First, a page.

What should I tell my health insurance company?
(Bellmore, NY, USA)
I was robbed and attacked in the city and I suffered a broken hand. I had to get surgery on my hand. The bill came out to $30,000. Will my insurance company pay for it if they know I was attacked? Should I tell my health insurance company I just slipped in the rain, or should I say I was attacked?
I'm not asking for anything extra, I just don't want to have to pay for the surgery. Thank You.
Information provided in our response is NOT formal legal advice. It is generic legal information based on the very limited information provided. Under no circumstances should the information in our response, or anywhere else on this site be relied upon when deciding the proper course of a legal matter. Our response does NOT create an attorney-client relationship. Always
get a formal case review
from a licensed attorney in your area.
ANSWER for "What should I tell my health insurance company?":
Sam (Bellmore, NY, USA):
Tell your insurance company the truth. Not only is it morally correct, but it is legally correct as well. Many people don't realize giving false information to an insurance company with the intention of receiving insurance funds is a felony punishable by prison time and a substantial fine.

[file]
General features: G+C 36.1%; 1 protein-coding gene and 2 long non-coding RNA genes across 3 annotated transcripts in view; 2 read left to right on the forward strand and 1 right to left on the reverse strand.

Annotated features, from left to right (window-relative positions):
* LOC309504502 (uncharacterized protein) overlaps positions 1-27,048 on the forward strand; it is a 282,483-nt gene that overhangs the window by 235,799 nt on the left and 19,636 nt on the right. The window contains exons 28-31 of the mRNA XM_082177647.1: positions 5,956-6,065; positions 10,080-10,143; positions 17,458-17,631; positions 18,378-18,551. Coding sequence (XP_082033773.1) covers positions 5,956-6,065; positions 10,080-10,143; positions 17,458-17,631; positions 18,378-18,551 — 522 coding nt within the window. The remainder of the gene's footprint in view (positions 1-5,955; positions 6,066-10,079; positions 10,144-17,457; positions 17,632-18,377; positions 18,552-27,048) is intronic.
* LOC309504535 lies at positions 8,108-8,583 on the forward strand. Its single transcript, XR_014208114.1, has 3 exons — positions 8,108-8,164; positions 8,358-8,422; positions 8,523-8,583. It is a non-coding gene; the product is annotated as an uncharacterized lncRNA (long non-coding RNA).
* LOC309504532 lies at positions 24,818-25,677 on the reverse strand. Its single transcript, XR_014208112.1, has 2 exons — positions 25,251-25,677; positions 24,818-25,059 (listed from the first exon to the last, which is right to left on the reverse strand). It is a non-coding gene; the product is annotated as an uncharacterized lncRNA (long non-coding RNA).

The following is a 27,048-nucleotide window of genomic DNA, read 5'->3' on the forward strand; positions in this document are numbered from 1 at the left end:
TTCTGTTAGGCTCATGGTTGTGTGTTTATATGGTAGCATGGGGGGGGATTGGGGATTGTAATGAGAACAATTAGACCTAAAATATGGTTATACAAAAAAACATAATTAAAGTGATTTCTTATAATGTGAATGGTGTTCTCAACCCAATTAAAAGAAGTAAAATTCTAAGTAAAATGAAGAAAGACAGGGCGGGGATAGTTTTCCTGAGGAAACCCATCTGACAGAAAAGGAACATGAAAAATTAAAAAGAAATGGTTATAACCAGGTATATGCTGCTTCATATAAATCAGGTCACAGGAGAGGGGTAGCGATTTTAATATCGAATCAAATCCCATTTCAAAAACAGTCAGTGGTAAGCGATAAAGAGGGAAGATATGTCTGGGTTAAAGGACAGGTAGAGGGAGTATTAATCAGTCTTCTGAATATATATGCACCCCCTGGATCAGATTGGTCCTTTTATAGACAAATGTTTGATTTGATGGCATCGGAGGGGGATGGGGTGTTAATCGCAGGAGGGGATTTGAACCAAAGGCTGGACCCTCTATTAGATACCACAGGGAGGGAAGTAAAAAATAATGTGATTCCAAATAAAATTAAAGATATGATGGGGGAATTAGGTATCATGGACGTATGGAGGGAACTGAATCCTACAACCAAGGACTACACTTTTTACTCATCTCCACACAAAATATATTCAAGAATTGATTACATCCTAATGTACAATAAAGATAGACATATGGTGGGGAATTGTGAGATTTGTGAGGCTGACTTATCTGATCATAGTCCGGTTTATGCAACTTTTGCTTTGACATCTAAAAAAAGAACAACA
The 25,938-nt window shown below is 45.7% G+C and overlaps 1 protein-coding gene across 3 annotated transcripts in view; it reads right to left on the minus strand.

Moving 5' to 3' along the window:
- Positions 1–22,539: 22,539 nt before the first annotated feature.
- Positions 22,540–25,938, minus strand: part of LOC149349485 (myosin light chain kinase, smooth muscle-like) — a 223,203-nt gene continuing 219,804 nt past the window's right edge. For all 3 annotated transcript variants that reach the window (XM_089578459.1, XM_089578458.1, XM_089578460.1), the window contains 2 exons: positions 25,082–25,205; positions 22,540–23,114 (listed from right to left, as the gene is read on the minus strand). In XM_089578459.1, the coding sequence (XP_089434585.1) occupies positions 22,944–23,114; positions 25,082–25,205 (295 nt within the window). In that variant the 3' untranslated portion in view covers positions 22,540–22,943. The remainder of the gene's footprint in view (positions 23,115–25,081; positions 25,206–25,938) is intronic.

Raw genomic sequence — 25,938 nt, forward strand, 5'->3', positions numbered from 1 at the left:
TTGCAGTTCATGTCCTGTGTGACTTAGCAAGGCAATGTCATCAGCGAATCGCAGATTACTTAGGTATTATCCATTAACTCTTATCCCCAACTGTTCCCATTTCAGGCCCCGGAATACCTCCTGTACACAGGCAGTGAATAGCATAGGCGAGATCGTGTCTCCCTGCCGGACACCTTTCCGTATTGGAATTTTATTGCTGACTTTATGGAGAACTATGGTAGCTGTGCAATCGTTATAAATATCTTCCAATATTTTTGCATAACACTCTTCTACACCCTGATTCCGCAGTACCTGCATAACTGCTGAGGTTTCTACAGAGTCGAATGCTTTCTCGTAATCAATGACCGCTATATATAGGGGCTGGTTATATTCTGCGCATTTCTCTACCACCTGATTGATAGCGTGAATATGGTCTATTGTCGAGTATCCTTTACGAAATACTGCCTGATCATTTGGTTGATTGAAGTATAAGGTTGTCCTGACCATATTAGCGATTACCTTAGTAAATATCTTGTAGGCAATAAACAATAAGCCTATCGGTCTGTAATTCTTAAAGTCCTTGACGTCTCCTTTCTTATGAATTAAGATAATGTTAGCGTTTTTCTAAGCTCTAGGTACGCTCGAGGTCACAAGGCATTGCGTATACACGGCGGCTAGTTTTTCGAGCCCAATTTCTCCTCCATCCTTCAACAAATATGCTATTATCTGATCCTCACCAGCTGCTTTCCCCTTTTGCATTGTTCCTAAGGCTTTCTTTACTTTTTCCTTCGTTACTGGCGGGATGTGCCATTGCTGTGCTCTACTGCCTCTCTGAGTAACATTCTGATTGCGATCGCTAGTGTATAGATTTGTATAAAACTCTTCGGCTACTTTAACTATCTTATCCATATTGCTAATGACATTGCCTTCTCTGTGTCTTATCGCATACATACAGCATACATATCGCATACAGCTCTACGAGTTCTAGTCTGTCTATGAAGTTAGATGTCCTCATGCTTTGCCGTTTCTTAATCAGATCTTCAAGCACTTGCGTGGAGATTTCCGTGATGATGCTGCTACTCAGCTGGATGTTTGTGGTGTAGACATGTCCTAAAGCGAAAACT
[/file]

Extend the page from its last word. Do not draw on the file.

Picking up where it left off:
In most states just telling an insurance company you fell in the rain for the purpose of receiving insurance proceeds could be enough for you to be considered committing a felony.
You were legitimately injured. You have a legitimate right to be reimbursed for your medical bills. In addition to your medical bills you have a right to request your insurance company compensate you for your out of pocket expenses related to the injury.
They can include the cost of prescription and over the counter medications and aids, any of your lost wages as a result of your treatment and recovery time, and another amount for the pain and suffering you endured, and may continue to endure.
Don't sell yourself short! That's what you pay insurance premiums for.
The above is general information. Laws change frequently, and across jurisdictions. You should get a personalized case evaluation from an attorney licensed in your state. Find a local attorney to give you a free case review here, or call (888) 647-2490.
Best of luck,
P.S. Please help us out by sharing this site...